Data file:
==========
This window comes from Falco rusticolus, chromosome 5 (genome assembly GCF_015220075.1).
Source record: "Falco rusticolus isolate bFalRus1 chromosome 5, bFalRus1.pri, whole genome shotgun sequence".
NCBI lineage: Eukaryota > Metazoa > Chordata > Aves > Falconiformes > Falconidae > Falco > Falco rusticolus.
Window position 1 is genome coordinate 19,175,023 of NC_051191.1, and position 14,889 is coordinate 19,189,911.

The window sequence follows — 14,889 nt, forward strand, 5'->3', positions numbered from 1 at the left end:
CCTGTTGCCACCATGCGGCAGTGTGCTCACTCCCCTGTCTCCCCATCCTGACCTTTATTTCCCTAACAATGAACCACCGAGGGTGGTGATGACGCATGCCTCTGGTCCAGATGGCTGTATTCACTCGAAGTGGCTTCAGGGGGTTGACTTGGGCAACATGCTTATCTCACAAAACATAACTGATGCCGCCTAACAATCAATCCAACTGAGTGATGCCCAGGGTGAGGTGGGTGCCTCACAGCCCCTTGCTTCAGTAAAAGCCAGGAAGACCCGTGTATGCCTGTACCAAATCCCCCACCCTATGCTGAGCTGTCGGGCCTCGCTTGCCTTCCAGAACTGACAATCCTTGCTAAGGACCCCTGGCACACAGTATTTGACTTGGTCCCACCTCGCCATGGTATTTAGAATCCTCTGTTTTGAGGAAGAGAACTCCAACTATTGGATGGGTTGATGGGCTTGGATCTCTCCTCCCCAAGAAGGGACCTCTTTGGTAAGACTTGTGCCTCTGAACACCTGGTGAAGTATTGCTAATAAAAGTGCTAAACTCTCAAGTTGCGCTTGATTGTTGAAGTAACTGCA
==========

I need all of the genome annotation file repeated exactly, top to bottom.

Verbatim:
This window comes from Falco rusticolus, chromosome 5 (genome assembly GCF_015220075.1).
Source record: "Falco rusticolus isolate bFalRus1 chromosome 5, bFalRus1.pri, whole genome shotgun sequence".
NCBI lineage: Eukaryota > Metazoa > Chordata > Aves > Falconiformes > Falconidae > Falco > Falco rusticolus.
Window position 1 is genome coordinate 19,175,023 of NC_051191.1, and position 14,889 is coordinate 19,189,911.

The window sequence follows — 14,889 nt, forward strand, 5'->3', positions numbered from 1 at the left end:
CCTGTTGCCACCATGCGGCAGTGTGCTCACTCCCCTGTCTCCCCATCCTGACCTTTATTTCCCTAACAATGAACCACCGAGGGTGGTGATGACGCATGCCTCTGGTCCAGATGGCTGTATTCACTCGAAGTGGCTTCAGGGGGTTGACTTGGGCAACATGCTTATCTCACAAAACATAACTGATGCCGCCTAACAATCAATCCAACTGAGTGATGCCCAGGGTGAGGTGGGTGCCTCACAGCCCCTTGCTTCAGTAAAAGCCAGGAAGACCCGTGTATGCCTGTACCAAATCCCCCACCCTATGCTGAGCTGTCGGGCCTCGCTTGCCTTCCAGAACTGACAATCCTTGCTAAGGACCCCTGGCACACAGTATTTGACTTGGTCCCACCTCGCCATGGTATTTAGAATCCTCTGTTTTGAGGAAGAGAACTCCAACTATTGGATGGGTTGATGGGCTTGGATCTCTCCTCCCCAAGAAGGGACCTCTTTGGTAAGACTTGTGCCTCTGAACACCTGGTGAAGTATTGCTAATAAAAGTGCTAAACTCTCAAGTTGCGCTTGATTGTTGAAGTAACTGCA